For many jurisdictions, however, a much different financial response has emerged – the privatization of emergency medical response, as ProPublica has seen in parts of sprawling Los Angeles County and elsewhere:
âIn Los Angeles County, like many parts of the United States, there are for-profit companies operating the ambulance system. The contract for the northern part of LA is held by American Medical Response, the largest ambulance company in the country. Along with paramedics from the fire department, paramedics employed by American Medical Response handle all emergency medical calls in this “exclusive operating zone”, an area of ââapproximately 1,500 square miles that includes the towns of Palmdale and Lancaster, a handful of quarries and aerospace factories; and swathes of the Mojave Desert. Spending as little as possible is crucial for all parties involved. The government, which pays for the majority of ambulance trips in many parts of the country, wants to save money. And AMR, of course, does more if it cuts costsâ¦ Los Angeles County requires ambulances to reach patients within 8 minutes and 59 seconds. To meet this deadline while maintaining profit margins, private companies deploy a slim fleet of ambulances, pay low wages (private sector paramedics in California earn 39% less than their public sector counterparts), and strategically rearrange staff. vehicles under their command. AMR’s software suggests that vehicles âpostâ near the busiest areas so that they are more likely to encounter transportation opportunities. On busy days, dispatchers maneuver crews like chess pieces. “
The pandemic has pushed already lean private services to the brink, overwhelming their already restless health worker workforce with overwhelming stress, especially to cope with huge workloads and limited resources, including medical supplies. Even seasoned first responders have struggled to cope with so many people in such a desperate state and trying to do so with such urgency, ProPublica reported.
Here is what added to the disheartening but essential toil: Emergency medical services salaries, in a private operation, ranged from $ 15.88 to $ 17.89 an hour – far less than the government wage that qualified personnel could reduce and could extend up to six annual figures. wages. Health workers in private companies also know that their companies are themselves multibillion-dollar subsidiaries owned by hedge funds worth hundreds of billions.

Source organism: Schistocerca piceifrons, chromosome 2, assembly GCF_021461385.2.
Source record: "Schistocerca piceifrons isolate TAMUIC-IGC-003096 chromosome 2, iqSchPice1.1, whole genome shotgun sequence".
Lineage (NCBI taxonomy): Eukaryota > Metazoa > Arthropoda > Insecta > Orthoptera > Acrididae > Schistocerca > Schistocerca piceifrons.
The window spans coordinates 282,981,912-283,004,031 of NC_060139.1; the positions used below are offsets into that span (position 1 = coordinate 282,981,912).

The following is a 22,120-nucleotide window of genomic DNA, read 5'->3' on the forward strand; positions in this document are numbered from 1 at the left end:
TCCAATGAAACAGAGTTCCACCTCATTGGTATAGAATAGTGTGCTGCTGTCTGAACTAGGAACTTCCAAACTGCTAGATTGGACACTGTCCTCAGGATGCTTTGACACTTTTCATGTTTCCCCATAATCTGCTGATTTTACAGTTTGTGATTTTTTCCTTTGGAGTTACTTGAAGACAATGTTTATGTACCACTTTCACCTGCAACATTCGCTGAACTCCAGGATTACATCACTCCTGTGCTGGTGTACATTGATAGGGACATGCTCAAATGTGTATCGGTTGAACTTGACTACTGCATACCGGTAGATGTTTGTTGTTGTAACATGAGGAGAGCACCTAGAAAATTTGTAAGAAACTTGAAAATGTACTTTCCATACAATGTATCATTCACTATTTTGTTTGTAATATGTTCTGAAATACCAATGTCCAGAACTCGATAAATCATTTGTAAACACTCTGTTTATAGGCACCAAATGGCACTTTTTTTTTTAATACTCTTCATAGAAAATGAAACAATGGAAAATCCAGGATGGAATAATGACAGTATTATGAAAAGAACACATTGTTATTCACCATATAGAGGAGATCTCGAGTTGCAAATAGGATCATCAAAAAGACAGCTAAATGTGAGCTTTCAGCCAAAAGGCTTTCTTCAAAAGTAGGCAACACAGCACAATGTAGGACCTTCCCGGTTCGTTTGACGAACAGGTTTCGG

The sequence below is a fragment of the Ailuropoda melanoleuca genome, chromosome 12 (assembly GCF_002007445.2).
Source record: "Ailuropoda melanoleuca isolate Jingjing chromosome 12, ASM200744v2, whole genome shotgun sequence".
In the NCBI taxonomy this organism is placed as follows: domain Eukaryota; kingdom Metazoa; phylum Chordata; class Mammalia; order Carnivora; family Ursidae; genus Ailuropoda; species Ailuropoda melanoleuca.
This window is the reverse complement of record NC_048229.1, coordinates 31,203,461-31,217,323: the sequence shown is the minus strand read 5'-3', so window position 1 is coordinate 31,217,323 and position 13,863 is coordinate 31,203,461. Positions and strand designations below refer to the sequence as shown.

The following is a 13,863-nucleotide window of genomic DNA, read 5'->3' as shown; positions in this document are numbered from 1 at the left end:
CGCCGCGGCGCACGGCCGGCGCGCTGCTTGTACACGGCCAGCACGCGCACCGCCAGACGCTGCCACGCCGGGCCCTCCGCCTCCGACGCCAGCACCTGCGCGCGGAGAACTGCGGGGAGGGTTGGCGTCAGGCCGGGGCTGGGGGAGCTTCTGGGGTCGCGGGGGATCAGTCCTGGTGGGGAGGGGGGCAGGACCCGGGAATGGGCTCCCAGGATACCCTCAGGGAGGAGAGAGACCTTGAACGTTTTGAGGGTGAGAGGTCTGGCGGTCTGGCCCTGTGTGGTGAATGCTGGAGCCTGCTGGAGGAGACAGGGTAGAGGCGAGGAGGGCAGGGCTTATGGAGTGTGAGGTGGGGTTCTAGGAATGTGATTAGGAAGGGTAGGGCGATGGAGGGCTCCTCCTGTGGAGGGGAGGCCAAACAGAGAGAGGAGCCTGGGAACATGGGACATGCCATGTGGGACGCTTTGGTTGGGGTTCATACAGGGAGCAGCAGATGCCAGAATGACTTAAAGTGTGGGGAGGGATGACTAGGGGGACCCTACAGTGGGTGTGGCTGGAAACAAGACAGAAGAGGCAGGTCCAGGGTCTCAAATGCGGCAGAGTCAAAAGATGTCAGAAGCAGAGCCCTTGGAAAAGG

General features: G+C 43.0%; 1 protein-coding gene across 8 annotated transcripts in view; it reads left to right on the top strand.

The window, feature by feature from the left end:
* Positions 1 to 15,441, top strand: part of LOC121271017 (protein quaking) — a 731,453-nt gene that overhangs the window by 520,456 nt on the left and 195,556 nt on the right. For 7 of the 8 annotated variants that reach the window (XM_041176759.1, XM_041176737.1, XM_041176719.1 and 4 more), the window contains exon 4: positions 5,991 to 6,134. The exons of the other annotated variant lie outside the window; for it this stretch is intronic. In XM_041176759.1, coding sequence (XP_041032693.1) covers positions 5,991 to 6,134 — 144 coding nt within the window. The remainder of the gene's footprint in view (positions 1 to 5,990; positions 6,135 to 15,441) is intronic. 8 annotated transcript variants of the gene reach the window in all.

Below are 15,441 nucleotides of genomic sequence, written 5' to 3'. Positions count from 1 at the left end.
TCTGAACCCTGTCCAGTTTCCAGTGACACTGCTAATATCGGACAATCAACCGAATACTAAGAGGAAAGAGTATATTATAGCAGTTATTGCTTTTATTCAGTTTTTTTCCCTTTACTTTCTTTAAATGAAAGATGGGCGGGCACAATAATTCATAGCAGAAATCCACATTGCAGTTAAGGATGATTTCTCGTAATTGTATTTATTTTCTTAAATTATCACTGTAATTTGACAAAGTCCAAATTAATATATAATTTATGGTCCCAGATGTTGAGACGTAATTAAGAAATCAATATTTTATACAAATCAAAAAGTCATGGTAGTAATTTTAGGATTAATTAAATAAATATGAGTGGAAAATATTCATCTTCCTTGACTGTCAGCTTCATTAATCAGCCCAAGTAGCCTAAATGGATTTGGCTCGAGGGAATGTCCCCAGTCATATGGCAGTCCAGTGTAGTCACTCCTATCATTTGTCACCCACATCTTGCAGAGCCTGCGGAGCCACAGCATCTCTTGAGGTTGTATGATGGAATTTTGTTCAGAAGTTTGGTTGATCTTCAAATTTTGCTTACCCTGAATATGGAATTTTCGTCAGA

Patients also take a hit with emergency care and transportation
By the way, patients and their loved ones were terribly affected if they required emergency medical attention. The treatment and ground transportation they received have too often resulted in âsurprise medical bills,â large and unexpected costs that insurers have refused to cover.
As Congress crafted its own surprise ban on most surprise medical bills in late 2020 – holding patients hostage in what had been a brutal battle between medical providers and insurers – lawmakers did not tackle services ambulance. This is because they are so fragmented nationwide, with neighbors in a community able to benefit from free or low-cost municipal service, while a few blocks away private companies are charging. very expensive patients.
Policymakers have heard a lot about the confusion and skyrocketing costs in this area, including the worrying increase in the number of patients using carpooling services to get to urgently needed medical services.
Not good. In my practice, I see not only the main harms patients suffer when seeking medical services, but also their enormous difficulties in accessing and affording safe, effective and excellent medical care. It has become an ordeal due to the increasing complexity, uncertainty and costs of treatments and prescription drugs, too many of which turn out to be dangerous drugs.
We have a lot of work to do at many different levels to make sure that ordinary people can have 100% confidence that when they need emergency interventions – be it law enforcement or healthcare. medical and transportation – they will be there for them, at a reasonable cost and with excellent benefits. Most of the people who serve as first responders do so with admirable energy, commitment, and ability.
We must eliminate those who do not. This is true in emergency medical care and law enforcement, including when they unfairly and overzealously target people of color and underserved communities. At the same time, we cannot accept the destructive and extremist assaults such as that which occurred on January 6 in the national capital against the democratic rule of law and law enforcement officials acting responsibly in the exercise of their functions, in particular in the protection of human life and precious goods. . The past few months have shown us how confrontational and difficult it will be to ensure that all people are treated fairly and fairly in difficult circumstances. Doing so is an essential part of who we are as Americans.